My Buffaloes

Posted on February 13, 2015


Twelve years old, independent and accustomed to roam the bristly riverbanks on my own, I succumbed to the temptation offered by the North Platte River’s depleted summertime flow to wade through the slow current, curious to know what lay beyond the thick growth of cat­tails on the other side. A murky slough half-obscured by slender young cotton­woods fed into the river—a likely place for muskrats, I thought, deciding to explore further. A rustling in the trees brought me up short and I stopped, then detected a range calf splashing through the turgid water.

It was an odd-looking beast, spin­dly-legged, with hunched, misshapen shoulders and thin hind quarters. I’d heard my dad and his friends describe domestic animals reverting to ruder origins after several generations and I approached cautiously, aware that where calves exist, calves’ parents also can be found.

Suddenly noting my presence, the calf backed through the water, its head lowered and one hoof flailing the weeds. It seemed unable to decide whether I were friend or foe and made half-a-dozen halting attempts to lunge forward, then pulled away and with an awkward, lolloping effort scrambled up the bank and lumbered away, stopping twice to shake its hunched shoulders before disappearing into a tangle of brush.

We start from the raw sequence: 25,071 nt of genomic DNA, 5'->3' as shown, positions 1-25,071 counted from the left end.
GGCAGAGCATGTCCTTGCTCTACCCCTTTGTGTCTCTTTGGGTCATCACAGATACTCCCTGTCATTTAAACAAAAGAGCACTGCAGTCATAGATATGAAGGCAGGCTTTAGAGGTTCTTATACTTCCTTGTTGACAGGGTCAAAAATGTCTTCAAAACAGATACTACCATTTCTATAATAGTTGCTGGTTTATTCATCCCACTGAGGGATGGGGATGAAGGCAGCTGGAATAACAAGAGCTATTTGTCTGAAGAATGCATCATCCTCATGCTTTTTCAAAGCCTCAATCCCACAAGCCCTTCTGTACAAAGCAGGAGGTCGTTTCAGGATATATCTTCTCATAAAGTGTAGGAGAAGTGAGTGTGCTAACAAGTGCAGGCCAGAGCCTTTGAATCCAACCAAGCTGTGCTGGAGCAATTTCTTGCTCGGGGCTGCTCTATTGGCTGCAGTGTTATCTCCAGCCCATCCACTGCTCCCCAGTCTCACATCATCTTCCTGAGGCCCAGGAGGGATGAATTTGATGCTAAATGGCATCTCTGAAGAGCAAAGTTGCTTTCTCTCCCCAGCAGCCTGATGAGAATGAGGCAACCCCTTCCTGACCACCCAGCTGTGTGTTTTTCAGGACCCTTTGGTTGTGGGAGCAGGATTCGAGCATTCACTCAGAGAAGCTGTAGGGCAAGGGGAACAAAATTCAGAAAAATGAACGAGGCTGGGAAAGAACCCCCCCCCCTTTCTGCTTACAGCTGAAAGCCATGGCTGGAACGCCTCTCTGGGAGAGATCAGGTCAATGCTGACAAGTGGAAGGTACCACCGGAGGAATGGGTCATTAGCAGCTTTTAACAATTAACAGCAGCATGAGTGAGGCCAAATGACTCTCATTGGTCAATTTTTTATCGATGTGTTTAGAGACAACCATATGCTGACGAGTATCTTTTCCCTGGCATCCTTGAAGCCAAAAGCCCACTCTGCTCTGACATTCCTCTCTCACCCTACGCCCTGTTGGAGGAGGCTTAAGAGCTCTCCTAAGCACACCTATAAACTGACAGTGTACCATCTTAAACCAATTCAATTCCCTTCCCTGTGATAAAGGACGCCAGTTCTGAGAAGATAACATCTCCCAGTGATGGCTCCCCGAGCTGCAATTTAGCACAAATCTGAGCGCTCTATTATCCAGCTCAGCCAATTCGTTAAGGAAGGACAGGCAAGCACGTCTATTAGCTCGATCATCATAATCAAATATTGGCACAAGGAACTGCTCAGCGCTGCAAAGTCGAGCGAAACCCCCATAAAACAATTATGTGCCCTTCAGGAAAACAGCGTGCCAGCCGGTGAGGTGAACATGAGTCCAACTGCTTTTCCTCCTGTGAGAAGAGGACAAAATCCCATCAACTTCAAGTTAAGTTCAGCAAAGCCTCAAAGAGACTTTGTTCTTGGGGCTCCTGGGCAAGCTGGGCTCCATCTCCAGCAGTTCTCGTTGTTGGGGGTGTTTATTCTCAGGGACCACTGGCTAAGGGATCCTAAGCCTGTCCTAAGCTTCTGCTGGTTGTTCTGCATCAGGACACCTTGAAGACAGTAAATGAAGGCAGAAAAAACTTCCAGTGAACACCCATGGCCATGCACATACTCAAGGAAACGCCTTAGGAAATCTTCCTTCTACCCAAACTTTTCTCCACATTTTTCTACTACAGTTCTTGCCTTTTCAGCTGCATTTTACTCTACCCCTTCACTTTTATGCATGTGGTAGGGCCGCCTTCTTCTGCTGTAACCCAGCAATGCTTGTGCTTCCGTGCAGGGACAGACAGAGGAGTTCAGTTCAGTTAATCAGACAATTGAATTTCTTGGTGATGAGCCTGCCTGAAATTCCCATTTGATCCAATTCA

I shrugged, amused but not sur­prised—until a movement in the brush further away caught my attention. Warily I backed away, surveying the scrabbly terrain between me and the river in case I needed to make a run for safety. Slowly a form emerged—bovine, huge, shaggy, with ominously curved horns and ponderously hunched shoul­ders. I’d ever seen a cow or bull like it except…

I almost fainted, then quickly shook myself back to my senses. The bovine—the buffalo!—lowered its head and scratched at the turf with one ragged hoof. I was farm boy enough to know not to run from wild animals or vicious dogs but to retreat slowly and not give them occasion to pursue or attack but I was so mesmerized by this dark, brooding countenance I couldn’t move. This huge beast continued to hoof the ground, snorting through thick black nostrils, then slowly, with what seemed like ponderous effort, it turned and shoved its way back through the undergrowth close to where the calf had disappeared.

I hesitated, won­dering if I really had seen what I thought I’d seen. Buffaloes! I repeated to myself, Real live buffaloes! As I moved away, staying on higher ground in order to avoid mush­ing through swampy slough mud, I re-examined the place I’d seen the beasts and detected other movements, other shapes, and realized that I’d stumbled upon a small herd of adults and calves.

Twice after I left them I turned to make sure that there weren’t really hundreds of them ready to stampede across the countryside as they had done less than a century before. I imagined being a mountain man penetrating the sloughs to become the first whiteexplorer to discover this wild herd. And being a boy forced to make his way alone across the prairie, seeking shelter with the buffaloes to avoid a band of avenging Sioux. Even when I slipped fording the shallow river I imagined grabbing a bull buffalo’s fur and riding him through rapids to escape hostile arrows.